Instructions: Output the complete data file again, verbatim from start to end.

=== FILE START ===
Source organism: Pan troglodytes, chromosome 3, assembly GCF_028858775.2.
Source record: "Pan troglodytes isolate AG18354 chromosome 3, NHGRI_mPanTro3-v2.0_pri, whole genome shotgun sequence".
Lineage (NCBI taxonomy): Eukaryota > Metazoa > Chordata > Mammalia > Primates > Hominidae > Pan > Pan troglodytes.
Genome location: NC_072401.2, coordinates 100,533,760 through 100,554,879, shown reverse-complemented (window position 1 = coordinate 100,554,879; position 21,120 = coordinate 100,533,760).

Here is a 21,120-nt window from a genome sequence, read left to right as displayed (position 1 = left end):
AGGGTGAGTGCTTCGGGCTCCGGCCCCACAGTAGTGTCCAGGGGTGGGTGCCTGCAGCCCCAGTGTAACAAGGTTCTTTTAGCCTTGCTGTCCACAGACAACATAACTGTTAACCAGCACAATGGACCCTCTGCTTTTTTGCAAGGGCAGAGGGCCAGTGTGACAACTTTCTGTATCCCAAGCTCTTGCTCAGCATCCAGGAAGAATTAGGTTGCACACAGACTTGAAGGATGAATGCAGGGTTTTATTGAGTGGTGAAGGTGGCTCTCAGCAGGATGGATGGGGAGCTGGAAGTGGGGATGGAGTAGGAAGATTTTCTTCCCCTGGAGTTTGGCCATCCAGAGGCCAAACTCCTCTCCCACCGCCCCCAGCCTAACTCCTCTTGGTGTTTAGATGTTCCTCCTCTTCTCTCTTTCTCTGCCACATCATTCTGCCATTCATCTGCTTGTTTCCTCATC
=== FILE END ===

Source organism: Pan troglodytes, chromosome 3, assembly GCF_028858775.2.
Source record: "Pan troglodytes isolate AG18354 chromosome 3, NHGRI_mPanTro3-v2.0_pri, whole genome shotgun sequence".
Lineage (NCBI taxonomy): Eukaryota > Metazoa > Chordata > Mammalia > Primates > Hominidae > Pan > Pan troglodytes.
Genome location: NC_072401.2, coordinates 100,533,760 through 100,554,879, shown reverse-complemented (window position 1 = coordinate 100,554,879; position 21,120 = coordinate 100,533,760).

Here is a 21,120-nt window from a genome sequence, read left to right as displayed (position 1 = left end):
AGGGTGAGTGCTTCGGGCTCCGGCCCCACAGTAGTGTCCAGGGGTGGGTGCCTGCAGCCCCAGTGTAACAAGGTTCTTTTAGCCTTGCTGTCCACAGACAACATAACTGTTAACCAGCACAATGGACCCTCTGCTTTTTTGCAAGGGCAGAGGGCCAGTGTGACAACTTTCTGTATCCCAAGCTCTTGCTCAGCATCCAGGAAGAATTAGGTTGCACACAGACTTGAAGGATGAATGCAGGGTTTTATTGAGTGGTGAAGGTGGCTCTCAGCAGGATGGATGGGGAGCTGGAAGTGGGGATGGAGTAGGAAGATTTTCTTCCCCTGGAGTTTGGCCATCCAGAGGCCAAACTCCTCTCCCACCGCCCCCAGCCTAACTCCTCTTGGTGTTTAGATGTTCCTCCTCTTCTCTCTTTCTCTGCCACATCATTCTGCCATTCATCTGCTTGTTTCCTCATC